Destinations around the world welcomed 1.1 billion international tourists between January and October 2017, according to the latest UNWTO World Tourism Barometer. This represents a 7% increase on the same period of last year, or 70 million more international arrivals. Strong demand for international tourism across world regions reflects the global economic upswing.
The strong tourism demand of the earlier months of 2017, including the Northern Hemisphere summer peak season, was maintained through October. Destinations worldwide received a total of 1,127 million (+7%) international tourist arrivals (overnight visitors) in the first ten months of the year, 70 million more than in the same period of 2016. Results were driven by sustained growth in many destinations and a firm recovery in those that experienced declines last year.
In particular, destinations in Southern and Mediterranean Europe, North Africa and the Middle East showed extraordinary strength. Growth in international arrivals exceeded 7% in all destinations of Southern and Mediterranean Europe, with a rapid recovery seen in Turkey and double-digit increases for most of the region’s other destinations. In North Africa and the Middle East, Egypt, Tunisia and Palestine rebounded strongly from previous years’ declines, while Morocco, Bahrain, Jordan, Lebanon, Oman and the United Arab Emirate of Dubai all continued to report sustained growth.
“These robust results, the best we have seen in many years, reflect the sustained demand for travel around the world, in line with the improved global economy and the rebound of destinations that suffered declines in previous years,” said UNWTO Secretary-General Taleb Rifai at the 2nd UNWTO/UNESCO Conference on Tourism and Culture, held on 11-12 December in Oman.
“As we gather in Oman for this important event, we must acknowledge the strong resilience of tourism reflected in the continuous growth in many destinations of the Middle East, and the rapid recovery in others. Tourism brings benefits to local communities and visitors through the promotion of peace and mutual understanding and, as this event highlights, respect for cultural heritage and values.” Mr. Rifai added.
Europe (+8%) led growth in international arrivals in the first ten months of 2017, driven by remarkable results in Southern and Mediterranean Europe (+13%). Western Europe (+7%) rebounded from weaker results last year, while Northern Europe (+6%) enjoyed ongoing solid growth. Arrivals in Central and Eastern Europe grew 4% between January and October 2017.
Africa (+8%) was the second fastest-growing region over this period, thanks to a strong recovery in North Africa (+13%) and the sound results of Sub-Saharan Africa (+5%).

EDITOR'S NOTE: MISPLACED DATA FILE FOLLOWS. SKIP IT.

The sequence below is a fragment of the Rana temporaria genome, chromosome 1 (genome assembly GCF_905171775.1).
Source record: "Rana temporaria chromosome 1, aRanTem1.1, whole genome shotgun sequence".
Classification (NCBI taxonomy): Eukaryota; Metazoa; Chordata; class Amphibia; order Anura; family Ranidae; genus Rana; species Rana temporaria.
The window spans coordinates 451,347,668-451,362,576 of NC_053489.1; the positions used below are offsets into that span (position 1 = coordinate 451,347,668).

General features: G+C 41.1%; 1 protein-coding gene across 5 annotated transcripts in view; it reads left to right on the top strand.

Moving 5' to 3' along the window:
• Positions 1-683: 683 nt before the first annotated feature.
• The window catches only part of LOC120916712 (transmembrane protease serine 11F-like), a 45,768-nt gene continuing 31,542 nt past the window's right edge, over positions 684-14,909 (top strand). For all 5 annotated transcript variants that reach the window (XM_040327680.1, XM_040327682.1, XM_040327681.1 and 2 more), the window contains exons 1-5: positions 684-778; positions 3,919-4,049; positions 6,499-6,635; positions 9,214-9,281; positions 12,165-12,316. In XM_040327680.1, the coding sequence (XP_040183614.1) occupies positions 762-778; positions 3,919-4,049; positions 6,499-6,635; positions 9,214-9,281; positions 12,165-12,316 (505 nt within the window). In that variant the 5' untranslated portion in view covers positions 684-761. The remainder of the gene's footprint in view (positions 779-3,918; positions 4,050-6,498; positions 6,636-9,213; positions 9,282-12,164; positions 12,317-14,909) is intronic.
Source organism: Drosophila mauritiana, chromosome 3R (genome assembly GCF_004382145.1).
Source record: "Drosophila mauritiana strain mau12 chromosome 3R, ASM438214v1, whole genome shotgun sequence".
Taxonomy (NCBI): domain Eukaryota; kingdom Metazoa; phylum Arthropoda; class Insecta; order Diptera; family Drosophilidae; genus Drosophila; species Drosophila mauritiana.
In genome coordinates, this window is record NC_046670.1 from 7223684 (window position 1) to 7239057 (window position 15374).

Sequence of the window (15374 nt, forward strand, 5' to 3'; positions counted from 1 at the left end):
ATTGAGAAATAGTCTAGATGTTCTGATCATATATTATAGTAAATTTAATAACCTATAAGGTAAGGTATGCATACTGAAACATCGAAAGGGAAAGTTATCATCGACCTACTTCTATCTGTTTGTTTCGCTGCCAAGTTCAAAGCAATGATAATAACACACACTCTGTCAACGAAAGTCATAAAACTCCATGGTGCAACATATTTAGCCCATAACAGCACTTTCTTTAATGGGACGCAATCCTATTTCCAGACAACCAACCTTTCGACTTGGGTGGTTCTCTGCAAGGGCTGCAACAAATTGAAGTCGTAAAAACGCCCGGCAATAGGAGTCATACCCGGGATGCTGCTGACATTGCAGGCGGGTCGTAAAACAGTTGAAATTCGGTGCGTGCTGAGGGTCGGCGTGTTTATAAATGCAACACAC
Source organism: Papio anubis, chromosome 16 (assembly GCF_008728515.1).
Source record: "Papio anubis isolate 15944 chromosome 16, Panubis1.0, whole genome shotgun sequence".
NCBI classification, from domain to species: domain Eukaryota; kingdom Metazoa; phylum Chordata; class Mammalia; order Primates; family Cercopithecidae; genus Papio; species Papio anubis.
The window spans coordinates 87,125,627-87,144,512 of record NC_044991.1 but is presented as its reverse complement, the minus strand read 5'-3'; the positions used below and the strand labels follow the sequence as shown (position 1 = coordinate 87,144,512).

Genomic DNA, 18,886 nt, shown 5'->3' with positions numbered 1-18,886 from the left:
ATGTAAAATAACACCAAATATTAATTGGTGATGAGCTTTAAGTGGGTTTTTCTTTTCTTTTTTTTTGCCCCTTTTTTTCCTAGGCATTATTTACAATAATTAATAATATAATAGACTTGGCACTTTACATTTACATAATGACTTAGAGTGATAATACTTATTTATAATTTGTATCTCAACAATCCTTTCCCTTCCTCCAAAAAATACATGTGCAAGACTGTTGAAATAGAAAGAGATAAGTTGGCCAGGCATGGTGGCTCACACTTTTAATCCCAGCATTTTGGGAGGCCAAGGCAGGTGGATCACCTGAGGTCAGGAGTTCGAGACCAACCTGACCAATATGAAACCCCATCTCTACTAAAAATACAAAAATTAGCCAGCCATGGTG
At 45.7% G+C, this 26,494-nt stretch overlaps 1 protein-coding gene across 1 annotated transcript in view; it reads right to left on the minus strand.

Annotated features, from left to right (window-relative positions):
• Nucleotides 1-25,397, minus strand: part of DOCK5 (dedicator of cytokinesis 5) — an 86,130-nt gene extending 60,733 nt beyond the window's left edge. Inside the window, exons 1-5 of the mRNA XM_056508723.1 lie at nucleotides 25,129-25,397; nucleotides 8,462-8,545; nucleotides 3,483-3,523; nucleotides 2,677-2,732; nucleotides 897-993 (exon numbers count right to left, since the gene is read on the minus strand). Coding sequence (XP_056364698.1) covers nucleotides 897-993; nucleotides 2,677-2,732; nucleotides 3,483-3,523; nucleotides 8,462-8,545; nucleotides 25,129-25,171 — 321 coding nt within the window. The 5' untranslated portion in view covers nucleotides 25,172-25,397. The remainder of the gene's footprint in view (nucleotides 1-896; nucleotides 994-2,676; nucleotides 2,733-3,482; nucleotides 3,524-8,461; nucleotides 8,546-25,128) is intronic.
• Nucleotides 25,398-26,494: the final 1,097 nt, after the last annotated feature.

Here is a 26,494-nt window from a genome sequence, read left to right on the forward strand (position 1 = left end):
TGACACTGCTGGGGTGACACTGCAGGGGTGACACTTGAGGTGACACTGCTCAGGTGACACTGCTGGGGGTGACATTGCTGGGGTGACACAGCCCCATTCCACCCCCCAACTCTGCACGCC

In Asia and the Pacific (+5%) results were led by South Asia (+10%), with South-East Asia (+8%) and Oceania (+7%) also enjoying a robust increase in arrivals. North East Asia (+3%) recorded more mixed results, with some destinations reporting double-digit increases, and others, declines.
South America (+7%) continues to lead growth in the Americas, where arrivals overall increased by 3%. Central America and the Caribbean both grew 4%, with the latter showing clear signs of recovery in October in the aftermath of hurricanes Irma and Maria. In North America (+2%), robust results in Mexico and Canada contrast with a decrease in the United States, the region’s largest destination.
Results in the Middle East (+5%) through October were mixed, with some destinations rebounding strongly and others continuing to report sustained growth, but the regional average was weighed down partly by a few that showed declines.
Strong recovery of outbound tourism demand from Brazil and Russia
As for outbound markets, 2017 is marked by a strong pickup of expenditure on international tourism in Brazil (+33%) and the Russian Federation (+27%) after some years of declines.
Most of the other source markets continued to grow at a sustained pace. Among the top 10 source markets, China (+19%), the Republic of Korea (+11%), the United States and Canada (both +9%), and Italy (+7%) reported the fastest growth in international tourism expenditure. Expenditure from Germany, the United Kingdom, Australia, Hong Kong (China) and France grew between 2% and 5%.
Data Collaboration for the Common Good
Delivering on the promise of public-private data collaboration for the common good requires attention in five priority areas according to a new report, Data Collaboration for the Common Good, published by the World Economic Forum today.
The report, done in collaboration with McKinsey and Company, represents a year-long effort with business, government, civil society leaders, experts and practitioners to advance public-private data collaboration to address some of the world’s most pressing humanitarian and sustainable development challenges.
The linking, connecting and sharing of data has emerged as one of the primary factors shaping today’s digital economy. From 2017 to 2019, the number of companies forming data-related partnerships has risen from 21% to 40%. Against this backdrop, the report provides an evidence base of use cases of data collaboration for the common good as well as pragmatic tools for strengthening stakeholder trust.